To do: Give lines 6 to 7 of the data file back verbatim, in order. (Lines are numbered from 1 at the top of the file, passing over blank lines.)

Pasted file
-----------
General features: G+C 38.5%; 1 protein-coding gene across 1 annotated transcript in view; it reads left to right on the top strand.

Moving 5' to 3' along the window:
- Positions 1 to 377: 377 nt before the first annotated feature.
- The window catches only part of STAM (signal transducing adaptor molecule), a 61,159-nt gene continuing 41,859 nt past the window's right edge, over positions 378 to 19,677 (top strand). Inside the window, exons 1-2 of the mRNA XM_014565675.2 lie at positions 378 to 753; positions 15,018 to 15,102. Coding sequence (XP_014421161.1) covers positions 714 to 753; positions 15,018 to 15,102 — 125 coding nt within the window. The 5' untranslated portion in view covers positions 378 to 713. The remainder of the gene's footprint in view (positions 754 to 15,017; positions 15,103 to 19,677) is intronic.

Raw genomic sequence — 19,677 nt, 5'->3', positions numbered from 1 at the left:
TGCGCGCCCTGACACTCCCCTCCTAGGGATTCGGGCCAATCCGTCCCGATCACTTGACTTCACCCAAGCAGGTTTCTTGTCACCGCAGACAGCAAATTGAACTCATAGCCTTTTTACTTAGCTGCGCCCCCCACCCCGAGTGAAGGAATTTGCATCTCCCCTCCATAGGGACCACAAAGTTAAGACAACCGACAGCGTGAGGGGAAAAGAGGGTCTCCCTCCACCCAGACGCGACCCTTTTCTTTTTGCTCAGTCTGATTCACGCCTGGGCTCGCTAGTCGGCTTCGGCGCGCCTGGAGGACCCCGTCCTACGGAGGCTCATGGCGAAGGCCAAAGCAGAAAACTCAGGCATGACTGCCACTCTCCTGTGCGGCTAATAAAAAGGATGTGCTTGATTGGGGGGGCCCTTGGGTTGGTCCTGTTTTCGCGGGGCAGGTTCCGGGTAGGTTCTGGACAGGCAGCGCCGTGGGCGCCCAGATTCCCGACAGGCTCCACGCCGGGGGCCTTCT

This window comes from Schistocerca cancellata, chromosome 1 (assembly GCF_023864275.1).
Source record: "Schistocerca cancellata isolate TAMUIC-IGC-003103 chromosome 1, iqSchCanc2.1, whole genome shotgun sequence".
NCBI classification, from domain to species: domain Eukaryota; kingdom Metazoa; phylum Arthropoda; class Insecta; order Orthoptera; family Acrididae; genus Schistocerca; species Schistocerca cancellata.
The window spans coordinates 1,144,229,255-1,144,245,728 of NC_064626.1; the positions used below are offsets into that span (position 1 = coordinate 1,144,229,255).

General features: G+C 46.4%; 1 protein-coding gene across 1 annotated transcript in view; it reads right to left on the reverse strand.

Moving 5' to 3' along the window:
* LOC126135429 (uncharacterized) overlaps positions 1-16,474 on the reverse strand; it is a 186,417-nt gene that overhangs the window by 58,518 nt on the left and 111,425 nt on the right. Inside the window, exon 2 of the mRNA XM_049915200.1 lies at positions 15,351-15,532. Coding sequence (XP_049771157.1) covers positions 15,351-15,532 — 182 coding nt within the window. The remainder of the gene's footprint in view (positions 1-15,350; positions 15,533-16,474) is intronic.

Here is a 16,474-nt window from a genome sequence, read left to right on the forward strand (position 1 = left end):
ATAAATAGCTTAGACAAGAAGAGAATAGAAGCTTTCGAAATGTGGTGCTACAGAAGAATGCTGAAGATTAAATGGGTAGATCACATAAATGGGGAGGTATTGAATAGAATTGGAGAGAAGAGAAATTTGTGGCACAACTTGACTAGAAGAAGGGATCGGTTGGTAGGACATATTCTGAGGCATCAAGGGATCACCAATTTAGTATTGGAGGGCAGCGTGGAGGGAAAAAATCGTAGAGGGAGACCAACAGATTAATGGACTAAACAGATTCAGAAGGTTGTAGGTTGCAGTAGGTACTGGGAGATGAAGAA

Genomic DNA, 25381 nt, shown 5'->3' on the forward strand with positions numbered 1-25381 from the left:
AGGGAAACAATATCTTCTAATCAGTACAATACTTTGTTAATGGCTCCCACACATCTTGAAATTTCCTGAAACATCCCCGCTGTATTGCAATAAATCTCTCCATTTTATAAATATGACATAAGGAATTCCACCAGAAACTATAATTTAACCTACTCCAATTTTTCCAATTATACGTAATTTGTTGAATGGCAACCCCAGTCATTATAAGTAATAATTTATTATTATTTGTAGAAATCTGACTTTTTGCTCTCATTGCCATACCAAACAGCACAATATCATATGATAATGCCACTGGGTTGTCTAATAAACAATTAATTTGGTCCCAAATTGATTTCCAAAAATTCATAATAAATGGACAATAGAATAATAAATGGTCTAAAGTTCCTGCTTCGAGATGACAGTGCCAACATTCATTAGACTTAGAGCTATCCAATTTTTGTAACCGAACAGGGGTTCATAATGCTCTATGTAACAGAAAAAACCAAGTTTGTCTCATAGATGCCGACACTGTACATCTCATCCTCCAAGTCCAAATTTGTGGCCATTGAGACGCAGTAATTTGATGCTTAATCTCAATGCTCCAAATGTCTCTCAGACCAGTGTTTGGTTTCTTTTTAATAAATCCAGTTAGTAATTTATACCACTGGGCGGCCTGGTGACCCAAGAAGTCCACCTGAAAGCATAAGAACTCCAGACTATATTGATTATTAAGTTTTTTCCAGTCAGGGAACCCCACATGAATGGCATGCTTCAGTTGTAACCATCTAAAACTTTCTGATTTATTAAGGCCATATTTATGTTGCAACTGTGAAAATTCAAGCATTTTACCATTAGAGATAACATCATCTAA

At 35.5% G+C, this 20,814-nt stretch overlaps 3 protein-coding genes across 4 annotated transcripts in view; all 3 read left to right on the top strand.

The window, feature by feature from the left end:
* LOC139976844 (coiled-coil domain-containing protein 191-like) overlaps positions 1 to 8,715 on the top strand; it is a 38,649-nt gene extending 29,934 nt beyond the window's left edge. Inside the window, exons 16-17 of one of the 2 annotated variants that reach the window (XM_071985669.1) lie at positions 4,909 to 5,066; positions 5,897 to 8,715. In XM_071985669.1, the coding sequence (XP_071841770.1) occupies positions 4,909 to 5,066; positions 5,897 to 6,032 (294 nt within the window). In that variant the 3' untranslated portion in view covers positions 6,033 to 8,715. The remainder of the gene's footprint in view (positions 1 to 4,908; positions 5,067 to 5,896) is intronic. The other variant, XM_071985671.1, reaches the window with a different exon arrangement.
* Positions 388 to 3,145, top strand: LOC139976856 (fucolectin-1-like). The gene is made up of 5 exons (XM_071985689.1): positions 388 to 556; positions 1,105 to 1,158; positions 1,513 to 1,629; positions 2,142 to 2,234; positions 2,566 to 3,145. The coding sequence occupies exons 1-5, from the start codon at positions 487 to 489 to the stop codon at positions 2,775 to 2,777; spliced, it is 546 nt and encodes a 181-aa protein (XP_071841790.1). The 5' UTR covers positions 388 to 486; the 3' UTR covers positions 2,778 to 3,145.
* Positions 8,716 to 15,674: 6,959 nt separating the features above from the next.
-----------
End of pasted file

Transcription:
TGCGCGCCCTGACACTCCCCTCCTAGGGATTCGGGCCAATCCGTCCCGATCACTTGACTTCACCCAAGCAGGTTTCTTGTCACCGCAGACAGCAAATTGAACTCATAGCCTTTTTACTTAGCTGCGCCCCCCACCCCGAGTGAAGGAATTTGCATCTCCCCTCCATAGGGACCACAAAGTTAAGACAACCGACAGCGTGAGGGGAAAAGAGGGTCTCCCTCCACCCAGACGCGACCCTTTTCTTTTTGCTCAGTCTGATTCACGCCTGGGCTCGCTAGTCGGCTTCGGCGCGCCTGGAGGACCCCGTCCTACGGAGGCTCATGGCGAAGGCCAAAGCAGAAAACTCAGGCATGACTGCCACTCTCCTGTGCGGCTAATAAAAAGGATGTGCTTGATTGGGGGGGCCCTTGGGTTGGTCCTGTTTTCGCGGGGCAGGTTCCGGGTAGGTTCTGGACAGGCAGCGCCGTGGGCGCCCAGATTCCCGACAGGCTCCACGCCGGGGGCCTTCT

This window comes from Schistocerca cancellata, chromosome 1 (assembly GCF_023864275.1).